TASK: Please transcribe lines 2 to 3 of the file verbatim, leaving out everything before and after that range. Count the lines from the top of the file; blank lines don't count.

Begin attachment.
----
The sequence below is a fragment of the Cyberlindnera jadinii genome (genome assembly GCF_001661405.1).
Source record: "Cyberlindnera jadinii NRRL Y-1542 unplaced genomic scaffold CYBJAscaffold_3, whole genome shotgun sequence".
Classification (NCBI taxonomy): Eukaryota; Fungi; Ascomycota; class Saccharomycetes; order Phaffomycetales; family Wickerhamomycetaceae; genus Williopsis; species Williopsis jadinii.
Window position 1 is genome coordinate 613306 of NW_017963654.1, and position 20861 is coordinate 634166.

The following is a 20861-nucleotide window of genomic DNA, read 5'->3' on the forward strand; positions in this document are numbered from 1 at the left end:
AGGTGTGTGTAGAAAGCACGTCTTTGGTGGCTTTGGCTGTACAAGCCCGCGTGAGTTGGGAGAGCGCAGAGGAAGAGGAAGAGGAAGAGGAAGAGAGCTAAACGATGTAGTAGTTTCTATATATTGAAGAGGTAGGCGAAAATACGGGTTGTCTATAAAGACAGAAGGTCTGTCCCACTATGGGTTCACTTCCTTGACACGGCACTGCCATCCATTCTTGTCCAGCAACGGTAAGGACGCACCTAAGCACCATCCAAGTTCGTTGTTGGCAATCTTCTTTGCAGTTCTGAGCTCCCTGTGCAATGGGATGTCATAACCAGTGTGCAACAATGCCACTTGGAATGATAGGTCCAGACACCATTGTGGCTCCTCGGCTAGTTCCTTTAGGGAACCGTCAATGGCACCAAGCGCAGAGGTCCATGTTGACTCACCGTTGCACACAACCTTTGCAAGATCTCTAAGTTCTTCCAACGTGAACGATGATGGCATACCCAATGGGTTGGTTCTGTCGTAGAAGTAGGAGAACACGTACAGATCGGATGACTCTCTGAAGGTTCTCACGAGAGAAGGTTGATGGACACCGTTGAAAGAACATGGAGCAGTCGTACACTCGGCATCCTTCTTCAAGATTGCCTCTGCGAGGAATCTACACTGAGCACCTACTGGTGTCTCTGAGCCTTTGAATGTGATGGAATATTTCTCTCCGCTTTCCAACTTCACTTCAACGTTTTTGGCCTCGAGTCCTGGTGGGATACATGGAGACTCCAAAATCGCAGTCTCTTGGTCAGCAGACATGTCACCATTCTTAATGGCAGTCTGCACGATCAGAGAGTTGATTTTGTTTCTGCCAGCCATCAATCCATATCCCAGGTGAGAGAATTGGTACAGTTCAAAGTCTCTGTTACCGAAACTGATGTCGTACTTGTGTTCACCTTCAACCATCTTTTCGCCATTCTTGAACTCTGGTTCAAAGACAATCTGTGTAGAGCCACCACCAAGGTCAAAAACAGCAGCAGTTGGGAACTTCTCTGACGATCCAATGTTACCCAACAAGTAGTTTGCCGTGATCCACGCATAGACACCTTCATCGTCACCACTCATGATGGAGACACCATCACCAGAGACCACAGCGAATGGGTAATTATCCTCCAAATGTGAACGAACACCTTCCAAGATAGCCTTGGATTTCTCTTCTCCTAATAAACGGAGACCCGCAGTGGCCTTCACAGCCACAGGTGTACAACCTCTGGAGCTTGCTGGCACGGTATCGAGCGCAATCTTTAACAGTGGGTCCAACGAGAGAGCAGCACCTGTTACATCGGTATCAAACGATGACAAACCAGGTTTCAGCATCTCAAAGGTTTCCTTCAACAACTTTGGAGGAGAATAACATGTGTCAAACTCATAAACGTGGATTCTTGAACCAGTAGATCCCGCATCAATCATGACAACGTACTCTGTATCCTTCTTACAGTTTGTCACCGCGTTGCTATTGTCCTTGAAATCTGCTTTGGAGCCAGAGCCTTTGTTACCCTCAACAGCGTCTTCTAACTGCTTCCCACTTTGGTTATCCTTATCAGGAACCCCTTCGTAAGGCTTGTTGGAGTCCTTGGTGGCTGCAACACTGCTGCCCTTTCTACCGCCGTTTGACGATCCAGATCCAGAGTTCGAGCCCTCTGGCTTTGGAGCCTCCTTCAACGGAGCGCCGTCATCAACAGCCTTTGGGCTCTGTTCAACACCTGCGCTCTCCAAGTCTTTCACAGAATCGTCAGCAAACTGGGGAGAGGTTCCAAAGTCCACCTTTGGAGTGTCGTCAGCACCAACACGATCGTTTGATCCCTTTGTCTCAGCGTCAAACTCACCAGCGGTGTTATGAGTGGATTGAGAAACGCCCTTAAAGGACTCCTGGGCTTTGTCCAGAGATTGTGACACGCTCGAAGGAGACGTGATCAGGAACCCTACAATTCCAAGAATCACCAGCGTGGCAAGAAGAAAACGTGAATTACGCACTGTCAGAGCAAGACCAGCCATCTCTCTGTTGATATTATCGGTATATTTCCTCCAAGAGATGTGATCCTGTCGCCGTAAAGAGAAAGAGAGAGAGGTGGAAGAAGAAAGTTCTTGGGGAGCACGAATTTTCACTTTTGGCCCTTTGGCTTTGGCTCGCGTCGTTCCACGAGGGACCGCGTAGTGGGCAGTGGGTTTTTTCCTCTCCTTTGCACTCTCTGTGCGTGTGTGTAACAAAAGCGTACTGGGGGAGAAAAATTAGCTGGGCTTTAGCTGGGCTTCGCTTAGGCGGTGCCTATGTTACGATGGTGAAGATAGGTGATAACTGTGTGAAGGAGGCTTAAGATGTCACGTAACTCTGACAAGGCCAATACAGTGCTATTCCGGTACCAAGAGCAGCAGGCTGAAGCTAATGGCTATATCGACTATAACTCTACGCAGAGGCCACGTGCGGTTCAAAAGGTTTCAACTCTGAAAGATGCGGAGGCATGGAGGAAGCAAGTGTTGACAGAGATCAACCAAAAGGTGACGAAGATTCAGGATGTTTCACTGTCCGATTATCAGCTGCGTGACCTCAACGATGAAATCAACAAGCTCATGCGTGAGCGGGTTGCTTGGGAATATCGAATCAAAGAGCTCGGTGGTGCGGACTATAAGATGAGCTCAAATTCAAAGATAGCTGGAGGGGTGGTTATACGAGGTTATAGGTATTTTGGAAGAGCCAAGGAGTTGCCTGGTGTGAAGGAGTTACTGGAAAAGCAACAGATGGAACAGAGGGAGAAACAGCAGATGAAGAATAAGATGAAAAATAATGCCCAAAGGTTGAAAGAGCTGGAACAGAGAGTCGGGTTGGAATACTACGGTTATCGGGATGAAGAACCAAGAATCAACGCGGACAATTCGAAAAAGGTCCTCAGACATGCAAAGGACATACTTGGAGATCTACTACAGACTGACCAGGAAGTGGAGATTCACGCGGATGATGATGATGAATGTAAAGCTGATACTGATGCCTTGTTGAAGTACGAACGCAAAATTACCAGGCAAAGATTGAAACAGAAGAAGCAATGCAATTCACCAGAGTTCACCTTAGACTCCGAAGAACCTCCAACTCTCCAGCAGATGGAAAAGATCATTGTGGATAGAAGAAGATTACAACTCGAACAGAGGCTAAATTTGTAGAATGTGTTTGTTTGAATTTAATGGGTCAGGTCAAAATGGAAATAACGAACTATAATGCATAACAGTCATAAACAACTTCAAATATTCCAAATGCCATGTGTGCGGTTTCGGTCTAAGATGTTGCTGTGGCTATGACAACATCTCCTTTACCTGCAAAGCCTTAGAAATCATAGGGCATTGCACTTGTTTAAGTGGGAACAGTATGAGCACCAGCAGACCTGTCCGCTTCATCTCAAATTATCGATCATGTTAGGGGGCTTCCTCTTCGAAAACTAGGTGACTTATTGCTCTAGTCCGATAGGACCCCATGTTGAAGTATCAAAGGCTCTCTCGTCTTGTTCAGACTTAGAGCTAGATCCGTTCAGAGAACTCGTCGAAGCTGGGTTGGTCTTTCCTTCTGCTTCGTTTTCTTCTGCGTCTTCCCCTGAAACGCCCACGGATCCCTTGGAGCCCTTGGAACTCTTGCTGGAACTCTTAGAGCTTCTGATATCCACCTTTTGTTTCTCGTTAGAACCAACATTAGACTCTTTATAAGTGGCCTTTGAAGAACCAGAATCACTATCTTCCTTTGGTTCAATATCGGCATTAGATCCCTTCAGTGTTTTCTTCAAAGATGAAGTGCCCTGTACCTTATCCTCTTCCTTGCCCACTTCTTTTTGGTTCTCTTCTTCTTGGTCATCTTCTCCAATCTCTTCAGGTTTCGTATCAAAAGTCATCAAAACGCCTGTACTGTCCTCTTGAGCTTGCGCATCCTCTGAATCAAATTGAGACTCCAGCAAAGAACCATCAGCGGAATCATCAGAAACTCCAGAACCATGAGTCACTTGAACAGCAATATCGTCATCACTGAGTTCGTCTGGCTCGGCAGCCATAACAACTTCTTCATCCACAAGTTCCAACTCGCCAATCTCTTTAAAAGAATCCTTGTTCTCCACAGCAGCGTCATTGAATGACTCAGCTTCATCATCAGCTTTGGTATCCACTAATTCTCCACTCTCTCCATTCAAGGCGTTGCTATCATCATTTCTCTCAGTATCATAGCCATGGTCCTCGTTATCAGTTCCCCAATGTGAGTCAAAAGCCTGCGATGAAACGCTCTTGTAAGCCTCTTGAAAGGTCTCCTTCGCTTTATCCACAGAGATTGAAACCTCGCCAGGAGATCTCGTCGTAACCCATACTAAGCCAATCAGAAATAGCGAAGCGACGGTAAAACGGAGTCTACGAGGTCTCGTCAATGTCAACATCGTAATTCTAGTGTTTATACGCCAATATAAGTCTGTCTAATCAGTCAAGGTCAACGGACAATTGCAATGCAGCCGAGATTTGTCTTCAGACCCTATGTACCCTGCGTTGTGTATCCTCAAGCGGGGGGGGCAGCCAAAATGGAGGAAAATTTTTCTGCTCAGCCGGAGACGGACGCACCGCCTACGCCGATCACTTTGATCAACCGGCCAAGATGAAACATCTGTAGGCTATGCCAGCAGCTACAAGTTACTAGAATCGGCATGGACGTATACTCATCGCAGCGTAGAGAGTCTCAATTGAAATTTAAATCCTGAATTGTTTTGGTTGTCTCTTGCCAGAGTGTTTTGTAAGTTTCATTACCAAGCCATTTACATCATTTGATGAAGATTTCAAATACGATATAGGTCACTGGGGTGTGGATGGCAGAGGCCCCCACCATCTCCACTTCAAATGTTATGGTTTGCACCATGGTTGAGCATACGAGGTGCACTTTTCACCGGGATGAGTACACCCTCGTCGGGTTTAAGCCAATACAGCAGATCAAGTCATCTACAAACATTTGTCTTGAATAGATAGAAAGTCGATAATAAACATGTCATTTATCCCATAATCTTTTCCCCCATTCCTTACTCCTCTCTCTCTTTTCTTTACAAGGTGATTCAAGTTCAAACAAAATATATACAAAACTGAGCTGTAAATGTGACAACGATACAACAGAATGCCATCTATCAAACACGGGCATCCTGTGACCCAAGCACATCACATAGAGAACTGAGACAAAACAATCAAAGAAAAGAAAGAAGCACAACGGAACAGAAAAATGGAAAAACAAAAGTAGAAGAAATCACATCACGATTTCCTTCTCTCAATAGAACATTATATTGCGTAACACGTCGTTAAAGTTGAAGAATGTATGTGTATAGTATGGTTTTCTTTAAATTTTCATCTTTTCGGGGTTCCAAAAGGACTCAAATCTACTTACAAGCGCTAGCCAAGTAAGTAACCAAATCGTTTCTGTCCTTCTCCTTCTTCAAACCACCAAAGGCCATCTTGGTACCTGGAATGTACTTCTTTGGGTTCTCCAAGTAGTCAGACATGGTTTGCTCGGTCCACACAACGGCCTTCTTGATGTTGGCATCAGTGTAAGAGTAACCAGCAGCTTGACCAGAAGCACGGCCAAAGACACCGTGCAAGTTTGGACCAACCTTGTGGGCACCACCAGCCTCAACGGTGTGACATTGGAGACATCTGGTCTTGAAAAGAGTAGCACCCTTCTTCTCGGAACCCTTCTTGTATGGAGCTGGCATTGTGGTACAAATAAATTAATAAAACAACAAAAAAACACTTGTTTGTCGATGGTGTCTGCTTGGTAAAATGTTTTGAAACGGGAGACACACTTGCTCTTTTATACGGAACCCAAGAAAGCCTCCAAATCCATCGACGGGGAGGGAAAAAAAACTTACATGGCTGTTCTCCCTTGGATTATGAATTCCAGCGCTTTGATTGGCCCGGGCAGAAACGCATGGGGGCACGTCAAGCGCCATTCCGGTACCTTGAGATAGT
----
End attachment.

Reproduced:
Source record: "Cyberlindnera jadinii NRRL Y-1542 unplaced genomic scaffold CYBJAscaffold_3, whole genome shotgun sequence".
Classification (NCBI taxonomy): Eukaryota; Fungi; Ascomycota; class Saccharomycetes; order Phaffomycetales; family Wickerhamomycetaceae; genus Williopsis; species Williopsis jadinii.